Compromise and Leverage

Compromise plays a role in everyone’s life. Whether it’s with fairly small scale day to day things, or large life altering decisions, compromise has a way of shaping and changing things in a substantial way. With artists, it’s an even bigger deal. And as it becomes increasingly possible as a musician to gain widespread exposure on a grassroots level via today’s burgeoning technology, the option of “selling out” has become less tempting. The reliance the musician once had on the all-powerful record label is falling by the wayside, and with that goes their willingness to compromise their music, and with that comes leverage. The musical artist, increasingly empowered, holds the cards. You need them more than they need you. The Best Cinematic and Motivational Royalty Free Audio

This seems like a strange game marketing agencies seem to like to play. In a previous blog post it was discussed that licensing music has become far more prevalent in advertising than hiring a composer, at least according to one industry source. However, with things moving in the direction they currently are in the “music industry”, I can only imagine it’s going to become increasingly difficult to wrangle a song away from an artist for an ad campaign. As a composer and producer of music, I see this as an opportunity to showcase what original music can do for a production. Music that’s created to support original visuals and highlight their emotional content, not songs created for their own sake, to sell records, or to pack clubs. There is a fundamental difference here which just reinforces my feeling that the true power of music is rarely utilized in association with visual media. That’s why in the rare instances you see it, you know.


  • Tristan on Jul 27, 2012 Reply

    I agree with you. Custom music adds value…no doubt. My point is that technology provides more access and variety. So, producers can connect with indep. artists easier today than long before. I think it’s a great way for more custom music to be created and integrated into video. At the end of the day, it’s not about “wrangling a song away” – it’s about connecting with people right for the project and message.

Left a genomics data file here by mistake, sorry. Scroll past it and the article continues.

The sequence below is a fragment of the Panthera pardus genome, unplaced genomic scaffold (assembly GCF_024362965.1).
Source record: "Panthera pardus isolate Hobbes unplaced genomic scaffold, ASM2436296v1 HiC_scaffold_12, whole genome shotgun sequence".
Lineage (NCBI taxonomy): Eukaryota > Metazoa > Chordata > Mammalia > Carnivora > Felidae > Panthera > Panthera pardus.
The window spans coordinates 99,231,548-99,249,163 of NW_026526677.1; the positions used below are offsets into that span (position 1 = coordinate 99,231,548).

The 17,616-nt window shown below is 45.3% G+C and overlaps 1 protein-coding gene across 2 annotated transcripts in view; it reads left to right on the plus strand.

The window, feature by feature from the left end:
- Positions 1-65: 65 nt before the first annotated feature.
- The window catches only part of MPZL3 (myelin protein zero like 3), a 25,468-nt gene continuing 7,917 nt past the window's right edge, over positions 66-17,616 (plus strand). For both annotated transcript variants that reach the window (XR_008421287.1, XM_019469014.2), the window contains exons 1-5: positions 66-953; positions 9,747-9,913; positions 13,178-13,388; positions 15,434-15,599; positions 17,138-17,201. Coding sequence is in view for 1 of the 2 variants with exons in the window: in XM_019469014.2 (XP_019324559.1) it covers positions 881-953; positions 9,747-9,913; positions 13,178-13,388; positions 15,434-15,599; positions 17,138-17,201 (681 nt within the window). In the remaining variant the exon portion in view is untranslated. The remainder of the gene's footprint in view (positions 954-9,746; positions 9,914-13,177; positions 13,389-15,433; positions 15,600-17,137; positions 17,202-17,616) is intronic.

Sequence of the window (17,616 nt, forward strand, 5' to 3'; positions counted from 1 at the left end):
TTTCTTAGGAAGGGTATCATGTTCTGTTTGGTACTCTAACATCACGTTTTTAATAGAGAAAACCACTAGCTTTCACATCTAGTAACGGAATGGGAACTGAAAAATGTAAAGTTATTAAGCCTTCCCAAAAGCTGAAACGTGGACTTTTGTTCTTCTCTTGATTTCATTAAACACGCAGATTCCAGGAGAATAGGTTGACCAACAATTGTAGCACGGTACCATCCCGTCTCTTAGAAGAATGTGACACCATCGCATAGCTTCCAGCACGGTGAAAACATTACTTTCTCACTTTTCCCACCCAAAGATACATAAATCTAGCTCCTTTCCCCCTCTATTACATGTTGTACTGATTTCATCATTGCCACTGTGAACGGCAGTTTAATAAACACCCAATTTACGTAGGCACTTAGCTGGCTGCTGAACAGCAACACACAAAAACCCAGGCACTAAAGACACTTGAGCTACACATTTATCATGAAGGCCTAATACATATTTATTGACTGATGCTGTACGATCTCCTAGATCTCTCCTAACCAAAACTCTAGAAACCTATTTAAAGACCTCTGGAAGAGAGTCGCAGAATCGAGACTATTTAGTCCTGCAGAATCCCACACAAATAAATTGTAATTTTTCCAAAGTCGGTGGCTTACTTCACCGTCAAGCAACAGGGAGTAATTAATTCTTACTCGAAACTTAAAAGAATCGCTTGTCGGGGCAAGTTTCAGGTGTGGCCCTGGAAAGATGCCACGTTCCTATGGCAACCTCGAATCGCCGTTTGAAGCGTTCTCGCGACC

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  • Tom on Jul 27, 2012 Reply

    I don’t really agree that production value is increased simply because a marketing agency takes a “flavor of the month” style approach to sourcing music for their productions. Frankly, I see it as lazy. Incorporating original music customized to visuals equates to a high production value to me. If artists make some scratch and/or gain exposure from the ads their music is in, great, but it’s still a song written for an album, not a commercial.

  • Tristan on Jul 27, 2012 Reply

    I agree that music is rarely used well with visual media. For those who do use it well, it is a big competitive advantage. You mention “it is increasingly difficult to wrangle a song away from an artist.” I’m not sure this is the goal of either a marketing agency or an indep. artist. I would argue that with technology, etc., it is becoming more efficient to find talented artists across a broad spectrum of music and it is also easier to develop a relationship. Ultimately, this allows indep. artists to be compensated for their talents, while also increasing the production value for the marketing agency, etc.

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